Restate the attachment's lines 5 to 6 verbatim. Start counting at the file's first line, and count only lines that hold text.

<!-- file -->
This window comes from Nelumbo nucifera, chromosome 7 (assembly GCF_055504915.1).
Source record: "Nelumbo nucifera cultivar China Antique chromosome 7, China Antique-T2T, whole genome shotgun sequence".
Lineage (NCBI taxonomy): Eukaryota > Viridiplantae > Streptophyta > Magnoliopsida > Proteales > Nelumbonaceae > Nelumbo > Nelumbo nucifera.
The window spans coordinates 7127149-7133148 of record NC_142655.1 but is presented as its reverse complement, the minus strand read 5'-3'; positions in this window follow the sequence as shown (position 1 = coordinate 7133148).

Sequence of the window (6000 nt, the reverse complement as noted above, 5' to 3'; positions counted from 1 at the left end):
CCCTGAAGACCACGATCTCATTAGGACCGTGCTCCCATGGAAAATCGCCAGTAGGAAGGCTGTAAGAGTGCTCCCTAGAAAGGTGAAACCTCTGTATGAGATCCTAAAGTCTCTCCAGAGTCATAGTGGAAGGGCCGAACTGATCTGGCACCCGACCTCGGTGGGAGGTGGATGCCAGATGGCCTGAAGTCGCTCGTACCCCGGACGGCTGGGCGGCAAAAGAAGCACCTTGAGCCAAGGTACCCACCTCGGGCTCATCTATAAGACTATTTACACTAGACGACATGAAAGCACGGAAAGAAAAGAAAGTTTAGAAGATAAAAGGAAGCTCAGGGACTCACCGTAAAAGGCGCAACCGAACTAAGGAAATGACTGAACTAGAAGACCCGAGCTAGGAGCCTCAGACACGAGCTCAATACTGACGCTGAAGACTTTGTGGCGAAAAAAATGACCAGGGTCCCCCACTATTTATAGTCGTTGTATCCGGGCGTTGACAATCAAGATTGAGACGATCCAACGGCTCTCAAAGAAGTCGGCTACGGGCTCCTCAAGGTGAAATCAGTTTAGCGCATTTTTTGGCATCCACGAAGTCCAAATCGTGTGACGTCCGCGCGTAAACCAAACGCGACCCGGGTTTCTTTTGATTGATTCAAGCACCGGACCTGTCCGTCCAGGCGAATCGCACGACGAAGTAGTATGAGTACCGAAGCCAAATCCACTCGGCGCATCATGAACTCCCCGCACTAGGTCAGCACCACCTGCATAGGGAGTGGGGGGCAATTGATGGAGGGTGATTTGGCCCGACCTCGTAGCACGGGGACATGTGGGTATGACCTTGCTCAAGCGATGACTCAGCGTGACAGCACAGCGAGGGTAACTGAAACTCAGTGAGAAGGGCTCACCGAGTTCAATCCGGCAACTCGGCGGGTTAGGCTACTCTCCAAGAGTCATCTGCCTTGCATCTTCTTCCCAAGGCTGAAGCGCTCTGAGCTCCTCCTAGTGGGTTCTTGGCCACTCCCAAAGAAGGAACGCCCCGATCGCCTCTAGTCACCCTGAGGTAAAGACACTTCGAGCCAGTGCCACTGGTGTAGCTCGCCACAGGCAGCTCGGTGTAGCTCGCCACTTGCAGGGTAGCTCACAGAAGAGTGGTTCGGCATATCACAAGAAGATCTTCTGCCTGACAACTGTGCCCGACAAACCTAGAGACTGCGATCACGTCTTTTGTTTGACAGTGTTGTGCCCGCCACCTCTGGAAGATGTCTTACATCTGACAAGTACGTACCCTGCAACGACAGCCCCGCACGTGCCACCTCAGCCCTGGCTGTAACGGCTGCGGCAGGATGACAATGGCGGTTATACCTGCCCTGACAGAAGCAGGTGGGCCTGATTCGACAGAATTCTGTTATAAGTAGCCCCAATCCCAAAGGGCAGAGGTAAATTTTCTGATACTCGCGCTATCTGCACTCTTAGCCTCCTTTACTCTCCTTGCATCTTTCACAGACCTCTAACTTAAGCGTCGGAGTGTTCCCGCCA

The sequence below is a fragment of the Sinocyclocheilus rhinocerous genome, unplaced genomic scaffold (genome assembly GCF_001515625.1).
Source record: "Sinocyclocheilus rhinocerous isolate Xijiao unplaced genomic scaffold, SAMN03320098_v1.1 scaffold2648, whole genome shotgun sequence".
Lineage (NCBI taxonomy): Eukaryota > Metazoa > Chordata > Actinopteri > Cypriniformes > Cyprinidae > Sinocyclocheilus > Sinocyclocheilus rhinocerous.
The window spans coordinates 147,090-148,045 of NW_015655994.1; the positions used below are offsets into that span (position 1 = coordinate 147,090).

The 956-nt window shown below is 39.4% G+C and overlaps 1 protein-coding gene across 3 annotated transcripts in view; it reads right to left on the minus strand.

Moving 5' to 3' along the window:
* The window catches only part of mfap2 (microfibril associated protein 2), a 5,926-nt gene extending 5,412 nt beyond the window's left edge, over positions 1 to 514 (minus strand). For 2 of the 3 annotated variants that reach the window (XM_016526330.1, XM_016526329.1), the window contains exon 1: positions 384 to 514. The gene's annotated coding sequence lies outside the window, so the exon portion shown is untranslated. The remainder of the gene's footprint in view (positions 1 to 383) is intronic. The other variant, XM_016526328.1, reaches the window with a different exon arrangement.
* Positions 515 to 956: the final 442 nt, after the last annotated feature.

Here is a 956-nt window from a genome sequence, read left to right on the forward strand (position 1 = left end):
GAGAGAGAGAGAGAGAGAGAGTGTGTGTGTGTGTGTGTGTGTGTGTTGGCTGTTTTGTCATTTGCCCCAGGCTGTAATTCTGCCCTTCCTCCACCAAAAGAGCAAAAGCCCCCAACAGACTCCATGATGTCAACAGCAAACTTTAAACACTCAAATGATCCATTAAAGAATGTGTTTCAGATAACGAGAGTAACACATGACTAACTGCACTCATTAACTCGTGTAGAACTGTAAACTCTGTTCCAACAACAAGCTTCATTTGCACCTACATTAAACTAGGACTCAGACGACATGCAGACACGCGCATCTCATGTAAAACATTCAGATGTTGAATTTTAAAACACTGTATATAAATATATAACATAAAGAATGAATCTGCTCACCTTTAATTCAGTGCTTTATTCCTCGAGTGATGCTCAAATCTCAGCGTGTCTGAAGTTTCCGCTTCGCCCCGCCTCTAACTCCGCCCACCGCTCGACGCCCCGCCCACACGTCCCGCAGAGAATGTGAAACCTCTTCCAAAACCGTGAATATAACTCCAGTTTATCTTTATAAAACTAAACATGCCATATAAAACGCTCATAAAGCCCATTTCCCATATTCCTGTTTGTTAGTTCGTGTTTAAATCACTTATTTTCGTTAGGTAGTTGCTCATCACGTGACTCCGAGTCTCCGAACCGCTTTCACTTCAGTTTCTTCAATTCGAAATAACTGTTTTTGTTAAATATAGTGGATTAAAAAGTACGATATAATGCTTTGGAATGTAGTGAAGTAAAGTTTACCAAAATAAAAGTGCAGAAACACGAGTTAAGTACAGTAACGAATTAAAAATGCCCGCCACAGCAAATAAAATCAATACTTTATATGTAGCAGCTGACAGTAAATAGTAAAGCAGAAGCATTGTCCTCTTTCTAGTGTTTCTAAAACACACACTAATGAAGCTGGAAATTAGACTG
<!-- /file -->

Sequence of the window (6000 nt, the reverse complement as noted above, 5' to 3'; positions counted from 1 at the left end):
CCCTGAAGACCACGATCTCATTAGGACCGTGCTCCCATGGAAAATCGCCAGTAGGAAGGCTGTAAGAGTGCTCCCTAGAAAGGTGAAACCTCTGTATGAGATCCTAAAGTCTCTCCAGAGTCATAGTGGAAGGGCCGAACTGATCTGGCACCCGACCTCGGTGGGAGGTGGATGCCAGATGGCCTGAAGTCGCTCGTACCCCGGACGGCTGGGCGGCAAAAGAAGCACCTTGAGCCAAGGTACCCACCTCGGGCTCATCTATAAGACTATTTACACTAGACGACATGAAAGCACGGAAAGAAAAGAAAGTTTAGAAGATAAAAGGAAGCTCAGGGACTCACCGTAAAAGGCGCAACCGAACTAAGGAAATGACTGAACTAGAAGACCCGAGCTAGGAGCCTCAGACACGAGCTCAATACTGACGCTGAAGACTTTGTGGCGAAAAAAATGACCAGGGTCCCCCACTATTTATAGTCGTTGTATCCGGGCGTTGACAATCAAGATTGAGACGATCCAACGGCTCTCAAAGAAGTCGGCTACGGGCTCCTCAAGGTGAAATCAGTTTAGCGCATTTTTTGGCATCCACGAAGTCCAAATCGTGTGACGTCCGCGCGTAAACCAAACGCGACCCGGGTTTCTTTTGATTGATTCAAGCACCGGACCTGTCCGTCCAGGCGAATCGCACGACGAAGTAGTATGAGTACCGAAGCCAAATCCACTCGGCGCATCATGAACTCCCCGCACTAGGTCAGCACCACCTGCATAGGGAGTGGGGGGCAATTGATGGAGGGTGATTTGGCCCGACCTCGTAGCACGGGGACATGTGGGTATGACCTTGCTCAAGCGATGACTCAGCGTGACAGCACAGCGAGGGTAACTGAAACTCAGTGAGAAGGGCTCACCGAGTTCAATCCGGCAACTCGGCGGGTTAGGCTACTCTCCAAGAGTCATCTGCCTTGCATCTTCTTCCCAAGGCTGAAGCGCTCTGAGCTCCTCCTAGTGGGTTCTTGGCCACTCCCAAAGAAGGAACGCCCCGATCGCCTCTAGTCACCCTGAGGTAAAGACACTTCGAGCCAGTGCCACTGGTGTAGCTCGCCACAGGCAGCTCGGTGTAGCTCGCCACTTGCAGGGTAGCTCACAGAAGAGTGGTTCGGCATATCACAAGAAGATCTTCTGCCTGACAACTGTGCCCGACAAACCTAGAGACTGCGATCACGTCTTTTGTTTGACAGTGTTGTGCCCGCCACCTCTGGAAGATGTCTTACATCTGACAAGTACGTACCCTGCAACGACAGCCCCGCACGTGCCACCTCAGCCCTGGCTGTAACGGCTGCGGCAGGATGACAATGGCGGTTATACCTGCCCTGACAGAAGCAGGTGGGCCTGATTCGACAGAATTCTGTTATAAGTAGCCCCAATCCCAAAGGGCAGAGGTAAATTTTCTGATACTCGCGCTATCTGCACTCTTAGCCTCCTTTACTCTCCTTGCATCTTTCACAGACCTCTAACTTAAGCGTCGGAGTGTTCCCGCCA